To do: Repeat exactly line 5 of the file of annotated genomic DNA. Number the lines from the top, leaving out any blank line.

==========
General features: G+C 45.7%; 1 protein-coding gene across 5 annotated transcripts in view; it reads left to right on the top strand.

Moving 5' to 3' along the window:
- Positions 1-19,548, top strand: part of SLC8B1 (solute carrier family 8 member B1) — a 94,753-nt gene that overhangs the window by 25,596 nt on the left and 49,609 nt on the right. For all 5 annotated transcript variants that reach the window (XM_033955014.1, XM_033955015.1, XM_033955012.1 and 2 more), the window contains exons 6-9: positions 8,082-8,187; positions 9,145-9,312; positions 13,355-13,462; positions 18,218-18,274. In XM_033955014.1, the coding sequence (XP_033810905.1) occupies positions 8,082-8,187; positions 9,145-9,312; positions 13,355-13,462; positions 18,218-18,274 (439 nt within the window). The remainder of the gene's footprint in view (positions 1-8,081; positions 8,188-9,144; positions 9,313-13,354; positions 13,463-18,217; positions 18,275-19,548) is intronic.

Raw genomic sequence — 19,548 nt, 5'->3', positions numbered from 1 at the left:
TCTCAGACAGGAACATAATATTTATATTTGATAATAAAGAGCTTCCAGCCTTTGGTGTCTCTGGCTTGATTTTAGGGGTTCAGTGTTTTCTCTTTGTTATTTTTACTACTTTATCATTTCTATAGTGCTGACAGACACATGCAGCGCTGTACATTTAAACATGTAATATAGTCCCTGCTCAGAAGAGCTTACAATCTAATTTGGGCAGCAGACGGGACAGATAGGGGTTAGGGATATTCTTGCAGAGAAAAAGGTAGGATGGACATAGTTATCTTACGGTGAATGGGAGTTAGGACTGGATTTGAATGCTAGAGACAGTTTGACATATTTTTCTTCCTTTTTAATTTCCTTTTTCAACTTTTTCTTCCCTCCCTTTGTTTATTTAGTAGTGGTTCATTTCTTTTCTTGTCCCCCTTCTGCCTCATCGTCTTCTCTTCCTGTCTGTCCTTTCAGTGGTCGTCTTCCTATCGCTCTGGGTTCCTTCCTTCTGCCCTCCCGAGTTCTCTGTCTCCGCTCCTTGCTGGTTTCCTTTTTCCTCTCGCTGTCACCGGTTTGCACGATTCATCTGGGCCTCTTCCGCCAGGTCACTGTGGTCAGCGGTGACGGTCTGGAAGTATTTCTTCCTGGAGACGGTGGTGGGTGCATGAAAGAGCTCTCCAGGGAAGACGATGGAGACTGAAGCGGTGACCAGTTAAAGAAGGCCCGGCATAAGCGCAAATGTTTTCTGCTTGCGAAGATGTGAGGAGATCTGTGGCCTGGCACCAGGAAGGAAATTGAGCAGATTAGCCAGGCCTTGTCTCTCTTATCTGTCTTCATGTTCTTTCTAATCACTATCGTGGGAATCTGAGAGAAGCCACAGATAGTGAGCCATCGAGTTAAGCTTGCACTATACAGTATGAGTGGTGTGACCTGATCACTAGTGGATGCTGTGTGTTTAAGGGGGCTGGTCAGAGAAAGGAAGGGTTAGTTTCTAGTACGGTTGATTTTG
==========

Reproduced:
TCTCAGACAGGAACATAATATTTATATTTGATAATAAAGAGCTTCCAGCCTTTGGTGTCTCTGGCTTGATTTTAGGGGTTCAGTGTTTTCTCTTTGTTATTTTTACTACTTTATCATTTCTATAGTGCTGACAGACACATGCAGCGCTGTACATTTAAACATGTAATATAGTCCCTGCTCAGAAGAGCTTACAATCTAATTTGGGCAGCAGACGGGACAGATAGGGGTTAGGGATATTCTTGCAGAGAAAAAGGTAGGATGGACATAGTTATCTTACGGTGAATGGGAGTTAGGACTGGATTTGAATGCTAGAGACAGTTTGACATATTTTTCTTCCTTTTTAATTTCCTTTTTCAACTTTTTCTTCCCTCCCTTTGTTTATTTAGTAGTGGTTCATTTCTTTTCTTGTCCCCCTTCTGCCTCATCGTCTTCTCTTCCTGTCTGTCCTTTCAGTGGTCGTCTTCCTATCGCTCTGGGTTCCTTCCTTCTGCCCTCCCGAGTTCTCTGTCTCCGCTCCTTGCTGGTTTCCTTTTTCCTCTCGCTGTCACCGGTTTGCACGATTCATCTGGGCCTCTTCCGCCAGGTCACTGTGGTCAGCGGTGACGGTCTGGAAGTATTTCTTCCTGGAGACGGTGGTGGGTGCATGAAAGAGCTCTCCAGGGAAGACGATGGAGACTGAAGCGGTGACCAGTTAAAGAAGGCCCGGCATAAGCGCAAATGTTTTCTGCTTGCGAAGATGTGAGGAGATCTGTGGCCTGGCACCAGGAAGGAAATTGAGCAGATTAGCCAGGCCTTGTCTCTCTTATCTGTCTTCATGTTCTTTCTAATCACTATCGTGGGAATCTGAGAGAAGCCACAGATAGTGAGCCATCGAGTTAAGCTTGCACTATACAGTATGAGTGGTGTGACCTGATCACTAGTGGATGCTGTGTGTTTAAGGGGGCTGGTCAGAGAAAGGAAGGGTTAGTTTCTAGTACGGTTGATTTTG